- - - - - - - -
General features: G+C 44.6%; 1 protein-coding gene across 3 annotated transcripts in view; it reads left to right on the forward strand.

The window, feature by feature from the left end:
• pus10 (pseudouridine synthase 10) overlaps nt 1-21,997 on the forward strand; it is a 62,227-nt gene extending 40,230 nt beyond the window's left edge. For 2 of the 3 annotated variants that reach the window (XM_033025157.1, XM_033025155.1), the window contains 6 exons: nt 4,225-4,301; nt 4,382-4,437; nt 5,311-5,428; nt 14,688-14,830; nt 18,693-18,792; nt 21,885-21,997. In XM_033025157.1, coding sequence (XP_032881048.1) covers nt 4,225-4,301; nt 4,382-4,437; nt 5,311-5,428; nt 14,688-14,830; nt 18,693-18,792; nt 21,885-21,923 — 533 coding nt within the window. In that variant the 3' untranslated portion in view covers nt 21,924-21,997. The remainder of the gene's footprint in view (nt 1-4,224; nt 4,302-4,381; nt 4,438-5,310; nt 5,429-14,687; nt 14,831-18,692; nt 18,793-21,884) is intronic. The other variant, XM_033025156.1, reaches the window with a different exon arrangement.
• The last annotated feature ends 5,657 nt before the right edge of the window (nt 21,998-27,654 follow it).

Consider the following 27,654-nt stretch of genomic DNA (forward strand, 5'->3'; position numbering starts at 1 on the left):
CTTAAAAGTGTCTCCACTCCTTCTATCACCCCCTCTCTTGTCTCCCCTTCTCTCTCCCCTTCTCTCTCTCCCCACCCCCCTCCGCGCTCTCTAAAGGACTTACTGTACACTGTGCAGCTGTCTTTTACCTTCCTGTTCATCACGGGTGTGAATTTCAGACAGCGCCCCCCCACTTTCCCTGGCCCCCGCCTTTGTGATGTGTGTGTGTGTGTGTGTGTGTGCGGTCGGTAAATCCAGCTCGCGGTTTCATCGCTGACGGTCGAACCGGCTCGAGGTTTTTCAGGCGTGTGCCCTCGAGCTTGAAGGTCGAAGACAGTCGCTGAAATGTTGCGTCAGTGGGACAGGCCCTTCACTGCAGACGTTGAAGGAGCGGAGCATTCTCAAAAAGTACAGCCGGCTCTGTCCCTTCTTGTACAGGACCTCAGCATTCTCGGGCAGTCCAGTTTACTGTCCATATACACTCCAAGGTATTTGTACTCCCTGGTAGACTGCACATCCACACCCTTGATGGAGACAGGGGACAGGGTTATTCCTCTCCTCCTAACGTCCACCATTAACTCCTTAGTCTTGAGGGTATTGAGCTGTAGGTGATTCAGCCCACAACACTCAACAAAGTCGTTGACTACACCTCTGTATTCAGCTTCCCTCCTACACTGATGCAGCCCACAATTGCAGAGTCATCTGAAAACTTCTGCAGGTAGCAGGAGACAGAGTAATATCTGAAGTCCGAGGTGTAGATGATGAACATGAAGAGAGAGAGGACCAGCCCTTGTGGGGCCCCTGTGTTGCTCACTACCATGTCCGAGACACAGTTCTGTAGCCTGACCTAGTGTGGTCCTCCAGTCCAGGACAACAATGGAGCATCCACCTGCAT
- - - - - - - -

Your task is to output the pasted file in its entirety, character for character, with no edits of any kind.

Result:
General features: G+C 44.6%; 1 protein-coding gene across 3 annotated transcripts in view; it reads left to right on the forward strand.

The window, feature by feature from the left end:
• pus10 (pseudouridine synthase 10) overlaps nt 1-21,997 on the forward strand; it is a 62,227-nt gene extending 40,230 nt beyond the window's left edge. For 2 of the 3 annotated variants that reach the window (XM_033025157.1, XM_033025155.1), the window contains 6 exons: nt 4,225-4,301; nt 4,382-4,437; nt 5,311-5,428; nt 14,688-14,830; nt 18,693-18,792; nt 21,885-21,997. In XM_033025157.1, coding sequence (XP_032881048.1) covers nt 4,225-4,301; nt 4,382-4,437; nt 5,311-5,428; nt 14,688-14,830; nt 18,693-18,792; nt 21,885-21,923 — 533 coding nt within the window. In that variant the 3' untranslated portion in view covers nt 21,924-21,997. The remainder of the gene's footprint in view (nt 1-4,224; nt 4,302-4,381; nt 4,438-5,310; nt 5,429-14,687; nt 14,831-18,692; nt 18,793-21,884) is intronic. The other variant, XM_033025156.1, reaches the window with a different exon arrangement.
• The last annotated feature ends 5,657 nt before the right edge of the window (nt 21,998-27,654 follow it).

Consider the following 27,654-nt stretch of genomic DNA (forward strand, 5'->3'; position numbering starts at 1 on the left):
CTTAAAAGTGTCTCCACTCCTTCTATCACCCCCTCTCTTGTCTCCCCTTCTCTCTCCCCTTCTCTCTCTCCCCACCCCCCTCCGCGCTCTCTAAAGGACTTACTGTACACTGTGCAGCTGTCTTTTACCTTCCTGTTCATCACGGGTGTGAATTTCAGACAGCGCCCCCCCACTTTCCCTGGCCCCCGCCTTTGTGATGTGTGTGTGTGTGTGTGTGTGTGCGGTCGGTAAATCCAGCTCGCGGTTTCATCGCTGACGGTCGAACCGGCTCGAGGTTTTTCAGGCGTGTGCCCTCGAGCTTGAAGGTCGAAGACAGTCGCTGAAATGTTGCGTCAGTGGGACAGGCCCTTCACTGCAGACGTTGAAGGAGCGGAGCATTCTCAAAAAGTACAGCCGGCTCTGTCCCTTCTTGTACAGGACCTCAGCATTCTCGGGCAGTCCAGTTTACTGTCCATATACACTCCAAGGTATTTGTACTCCCTGGTAGACTGCACATCCACACCCTTGATGGAGACAGGGGACAGGGTTATTCCTCTCCTCCTAACGTCCACCATTAACTCCTTAGTCTTGAGGGTATTGAGCTGTAGGTGATTCAGCCCACAACACTCAACAAAGTCGTTGACTACACCTCTGTATTCAGCTTCCCTCCTACACTGATGCAGCCCACAATTGCAGAGTCATCTGAAAACTTCTGCAGGTAGCAGGAGACAGAGTAATATCTGAAGTCCGAGGTGTAGATGATGAACATGAAGAGAGAGAGGACCAGCCCTTGTGGGGCCCCTGTGTTGCTCACTACCATGTCCGAGACACAGTTCTGTAGCCTGACCTAGTGTGGTCCTCCAGTCCAGGACAACAATGGAGCATCCACCTGCAT